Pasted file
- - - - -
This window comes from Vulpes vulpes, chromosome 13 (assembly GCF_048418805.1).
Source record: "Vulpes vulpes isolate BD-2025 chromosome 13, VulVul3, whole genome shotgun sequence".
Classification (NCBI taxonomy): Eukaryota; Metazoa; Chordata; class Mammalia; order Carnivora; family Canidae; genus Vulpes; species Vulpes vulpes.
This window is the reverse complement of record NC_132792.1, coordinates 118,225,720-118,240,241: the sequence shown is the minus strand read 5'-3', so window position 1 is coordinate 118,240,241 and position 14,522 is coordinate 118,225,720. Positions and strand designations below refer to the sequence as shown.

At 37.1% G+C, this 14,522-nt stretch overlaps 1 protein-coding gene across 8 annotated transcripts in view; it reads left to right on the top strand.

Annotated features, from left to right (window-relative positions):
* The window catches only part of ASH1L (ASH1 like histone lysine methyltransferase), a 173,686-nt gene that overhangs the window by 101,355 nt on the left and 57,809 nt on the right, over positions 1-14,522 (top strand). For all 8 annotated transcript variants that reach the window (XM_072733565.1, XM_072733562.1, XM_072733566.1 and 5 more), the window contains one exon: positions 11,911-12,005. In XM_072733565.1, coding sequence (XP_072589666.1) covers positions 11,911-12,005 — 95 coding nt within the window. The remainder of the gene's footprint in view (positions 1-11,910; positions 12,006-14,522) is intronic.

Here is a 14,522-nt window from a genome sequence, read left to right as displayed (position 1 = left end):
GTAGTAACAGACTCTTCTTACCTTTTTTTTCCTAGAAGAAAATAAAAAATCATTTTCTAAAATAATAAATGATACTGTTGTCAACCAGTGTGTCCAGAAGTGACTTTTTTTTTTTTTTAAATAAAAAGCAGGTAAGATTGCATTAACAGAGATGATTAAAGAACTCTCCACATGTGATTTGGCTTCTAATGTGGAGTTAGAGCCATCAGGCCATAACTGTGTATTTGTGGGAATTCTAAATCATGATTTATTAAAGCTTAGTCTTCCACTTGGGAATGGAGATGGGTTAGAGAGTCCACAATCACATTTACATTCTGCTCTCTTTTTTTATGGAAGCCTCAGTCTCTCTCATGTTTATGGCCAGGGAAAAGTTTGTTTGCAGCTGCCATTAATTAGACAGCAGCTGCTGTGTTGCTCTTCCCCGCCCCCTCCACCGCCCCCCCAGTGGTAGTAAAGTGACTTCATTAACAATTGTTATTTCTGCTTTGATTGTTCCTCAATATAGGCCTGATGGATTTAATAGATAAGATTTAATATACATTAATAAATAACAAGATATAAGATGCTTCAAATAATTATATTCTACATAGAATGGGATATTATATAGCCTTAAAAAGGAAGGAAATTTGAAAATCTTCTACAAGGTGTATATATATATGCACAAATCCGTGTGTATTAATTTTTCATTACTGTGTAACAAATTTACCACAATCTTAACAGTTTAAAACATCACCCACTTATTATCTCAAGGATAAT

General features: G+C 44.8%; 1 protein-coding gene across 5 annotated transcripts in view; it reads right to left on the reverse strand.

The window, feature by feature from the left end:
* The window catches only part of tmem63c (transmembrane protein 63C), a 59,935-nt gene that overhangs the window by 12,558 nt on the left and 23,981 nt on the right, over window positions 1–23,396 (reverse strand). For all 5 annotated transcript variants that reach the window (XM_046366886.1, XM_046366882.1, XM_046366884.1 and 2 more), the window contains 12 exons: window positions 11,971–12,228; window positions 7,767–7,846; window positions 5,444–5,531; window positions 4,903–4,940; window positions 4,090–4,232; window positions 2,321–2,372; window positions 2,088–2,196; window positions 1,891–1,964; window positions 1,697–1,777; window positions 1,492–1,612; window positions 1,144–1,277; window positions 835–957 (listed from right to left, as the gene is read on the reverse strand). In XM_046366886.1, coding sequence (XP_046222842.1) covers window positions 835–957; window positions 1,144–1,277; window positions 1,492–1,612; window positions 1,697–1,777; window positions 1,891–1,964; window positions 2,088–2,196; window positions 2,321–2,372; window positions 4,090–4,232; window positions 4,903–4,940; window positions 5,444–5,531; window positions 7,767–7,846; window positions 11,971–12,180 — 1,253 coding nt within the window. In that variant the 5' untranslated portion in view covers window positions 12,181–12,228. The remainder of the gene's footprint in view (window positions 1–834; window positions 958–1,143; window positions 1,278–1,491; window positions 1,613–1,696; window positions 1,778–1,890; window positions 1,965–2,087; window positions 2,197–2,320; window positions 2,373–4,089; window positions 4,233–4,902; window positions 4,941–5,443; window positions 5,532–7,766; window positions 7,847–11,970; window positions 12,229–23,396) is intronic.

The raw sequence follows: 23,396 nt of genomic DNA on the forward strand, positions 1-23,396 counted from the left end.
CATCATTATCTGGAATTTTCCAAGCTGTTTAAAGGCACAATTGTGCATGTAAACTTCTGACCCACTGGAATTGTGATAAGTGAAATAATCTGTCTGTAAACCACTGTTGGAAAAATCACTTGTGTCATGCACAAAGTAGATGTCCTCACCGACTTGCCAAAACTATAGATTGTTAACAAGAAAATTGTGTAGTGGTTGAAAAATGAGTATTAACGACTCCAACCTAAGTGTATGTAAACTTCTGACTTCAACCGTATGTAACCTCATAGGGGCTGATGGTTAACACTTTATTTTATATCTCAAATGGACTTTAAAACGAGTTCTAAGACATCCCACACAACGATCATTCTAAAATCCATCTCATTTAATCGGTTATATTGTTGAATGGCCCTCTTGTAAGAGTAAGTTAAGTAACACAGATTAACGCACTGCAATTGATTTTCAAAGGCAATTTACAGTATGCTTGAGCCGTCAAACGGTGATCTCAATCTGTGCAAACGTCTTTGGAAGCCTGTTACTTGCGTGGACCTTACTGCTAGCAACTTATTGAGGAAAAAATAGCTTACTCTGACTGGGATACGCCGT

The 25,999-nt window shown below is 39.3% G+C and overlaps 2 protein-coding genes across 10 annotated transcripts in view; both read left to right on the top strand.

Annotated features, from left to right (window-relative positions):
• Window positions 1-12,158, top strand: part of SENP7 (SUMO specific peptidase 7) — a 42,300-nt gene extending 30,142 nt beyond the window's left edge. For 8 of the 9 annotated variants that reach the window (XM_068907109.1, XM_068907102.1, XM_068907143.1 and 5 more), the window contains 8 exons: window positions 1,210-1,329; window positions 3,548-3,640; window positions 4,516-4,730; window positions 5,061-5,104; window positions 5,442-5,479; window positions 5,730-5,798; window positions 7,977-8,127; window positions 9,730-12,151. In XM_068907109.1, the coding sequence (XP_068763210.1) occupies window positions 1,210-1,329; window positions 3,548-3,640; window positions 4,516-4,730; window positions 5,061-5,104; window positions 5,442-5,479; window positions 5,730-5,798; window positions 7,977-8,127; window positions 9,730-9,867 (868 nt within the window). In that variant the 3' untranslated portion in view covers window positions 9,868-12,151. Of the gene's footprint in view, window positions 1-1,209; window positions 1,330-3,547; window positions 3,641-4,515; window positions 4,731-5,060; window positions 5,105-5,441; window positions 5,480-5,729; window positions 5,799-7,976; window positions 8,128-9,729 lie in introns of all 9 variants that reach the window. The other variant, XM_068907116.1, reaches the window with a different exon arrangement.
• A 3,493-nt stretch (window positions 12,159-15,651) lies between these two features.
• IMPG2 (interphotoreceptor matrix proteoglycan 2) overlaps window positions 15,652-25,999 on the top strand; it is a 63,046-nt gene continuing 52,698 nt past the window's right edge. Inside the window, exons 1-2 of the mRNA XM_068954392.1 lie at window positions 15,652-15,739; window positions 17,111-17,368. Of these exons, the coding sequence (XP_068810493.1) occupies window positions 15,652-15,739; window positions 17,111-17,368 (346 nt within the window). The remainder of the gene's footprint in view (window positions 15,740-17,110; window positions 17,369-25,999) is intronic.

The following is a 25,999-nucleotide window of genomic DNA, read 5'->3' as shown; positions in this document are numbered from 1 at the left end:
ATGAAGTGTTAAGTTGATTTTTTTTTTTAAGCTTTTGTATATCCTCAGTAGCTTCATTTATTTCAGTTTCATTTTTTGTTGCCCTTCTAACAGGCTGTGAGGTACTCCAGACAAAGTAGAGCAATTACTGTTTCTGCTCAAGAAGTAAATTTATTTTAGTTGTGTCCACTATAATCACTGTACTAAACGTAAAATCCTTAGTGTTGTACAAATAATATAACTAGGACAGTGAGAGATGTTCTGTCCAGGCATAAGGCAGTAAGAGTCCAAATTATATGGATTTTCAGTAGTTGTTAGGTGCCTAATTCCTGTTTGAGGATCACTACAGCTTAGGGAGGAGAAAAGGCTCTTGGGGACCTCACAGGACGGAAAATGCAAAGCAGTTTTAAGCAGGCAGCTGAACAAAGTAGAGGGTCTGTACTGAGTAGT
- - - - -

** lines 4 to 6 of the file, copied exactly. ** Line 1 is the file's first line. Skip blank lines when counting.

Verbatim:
This window is the reverse complement of record NC_132792.1, coordinates 118,225,720-118,240,241: the sequence shown is the minus strand read 5'-3', so window position 1 is coordinate 118,240,241 and position 14,522 is coordinate 118,225,720. Positions and strand designations below refer to the sequence as shown.

At 37.1% G+C, this 14,522-nt stretch overlaps 1 protein-coding gene across 8 annotated transcripts in view; it reads left to right on the top strand.

Annotated features, from left to right (window-relative positions):